There are many who occupy property under a lease, for whom the temptation of making some extra money whilst they are not at home is therefore, all the more attractive.
In the case of Bermondsey Exchange Freeholders Limited v Ninons Koumetto (as Trustee in Bankruptcy of Kevin Geoghehan Conway) (2018), the terms of a 999-year lease were considered after Mr. Conway, (the leaseholder of a flat in the Bermondsey Exchange building in South London) was accused by his lessor of breaching the terms of his lease.
At first, Mr. Conway started subletting the flat on assured shorthold tenancies but, from 2015, he began using his flat to provide short-term temporary accommodation through Airbnb and other such platforms.
His landlord freeholder sought an injunction to prevent such temporary lettings, raising concerns about security, nuisance and a detrimental impact on the sense of community.
Mr. Conway denied such use of his flat and argued that, even if he had, it did not constitute a breach of his lease. His landlord had overwhelming evidence to show otherwise, including website listings, e-mail reviews and photographs.
Given the evidence, DJ Desai at Lambeth County Court decided in favour of the landlord, granting the injunction and finding that Mr. Conway had “widely advertised the flat on Airbnb and similar websites for letting”, in clear breach of the lease. The judge considered the letting through such websites as ‘akin to holiday lets’.
Mr. Conway became bankrupt shortly before the judgment but his trustee in bankruptcy appealed against the judgment, on the issue of whether he had breached his lease and on remedy – whether or not the injunction should have been granted and on what terms.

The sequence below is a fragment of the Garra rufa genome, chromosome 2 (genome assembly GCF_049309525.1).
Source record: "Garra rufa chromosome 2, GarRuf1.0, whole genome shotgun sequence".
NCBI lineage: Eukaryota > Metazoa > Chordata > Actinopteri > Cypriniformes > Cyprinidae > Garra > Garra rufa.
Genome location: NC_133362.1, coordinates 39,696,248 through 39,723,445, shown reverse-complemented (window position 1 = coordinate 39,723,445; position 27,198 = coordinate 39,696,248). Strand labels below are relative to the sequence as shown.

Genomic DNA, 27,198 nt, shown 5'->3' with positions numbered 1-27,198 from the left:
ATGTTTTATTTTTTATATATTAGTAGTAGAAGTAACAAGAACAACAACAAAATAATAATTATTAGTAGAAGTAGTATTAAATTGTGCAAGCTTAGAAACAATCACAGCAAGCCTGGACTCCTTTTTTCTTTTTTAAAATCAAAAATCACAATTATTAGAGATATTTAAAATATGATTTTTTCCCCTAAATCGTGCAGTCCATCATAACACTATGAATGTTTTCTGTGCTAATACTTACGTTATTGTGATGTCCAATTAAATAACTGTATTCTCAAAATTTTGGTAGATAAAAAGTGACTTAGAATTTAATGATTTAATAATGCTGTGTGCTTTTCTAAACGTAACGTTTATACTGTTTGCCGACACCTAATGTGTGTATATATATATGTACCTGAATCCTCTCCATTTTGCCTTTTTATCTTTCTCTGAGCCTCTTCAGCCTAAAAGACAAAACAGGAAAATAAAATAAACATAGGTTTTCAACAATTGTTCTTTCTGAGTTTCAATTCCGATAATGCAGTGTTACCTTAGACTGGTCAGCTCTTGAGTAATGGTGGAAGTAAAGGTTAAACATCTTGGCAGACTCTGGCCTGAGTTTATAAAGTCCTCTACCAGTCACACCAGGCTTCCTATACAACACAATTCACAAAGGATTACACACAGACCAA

The appeal was rejected on all grounds and the injunction was upheld (albeit with different wording). The judge found:
- Airbnb lettings amount to a subletting or licence, in breach of the alienation clause in the lease which prohibited the tenant from parting with or sharing possession, except by an assignment or underlease with landlord consent; and,
- That by using the flat as he had, Mr. Conway had breached the user lease clause in the lease, which prevented use of it other than as a residential flat occupied by one family only. As there was evidence of a series of short-term lettings providing temporary accommodation for paying transient visitors, this was a clear breach of the user covenant.
Whilst there are more people letting out property through such websites, there have also been concerns voiced by hoteliers about the lack of regulation of such arrangements as well as the potential breach of planning controls.
In respect of the legal complexities, this case shows that much will depend on the particular lease and the clauses in question. The terms of Mr. Conway’s lease were standard user and alienation clauses, found in most leases. It is clear that without prior permission for such lettings, leaseholders could find themselves in breach of their lease, risking court proceedings and their own accommodation in the process.
All our articles are intended for informational purposes only and do not constitute legal advice. It is recommended that specific professional advice is sought before acting on any of the information provided.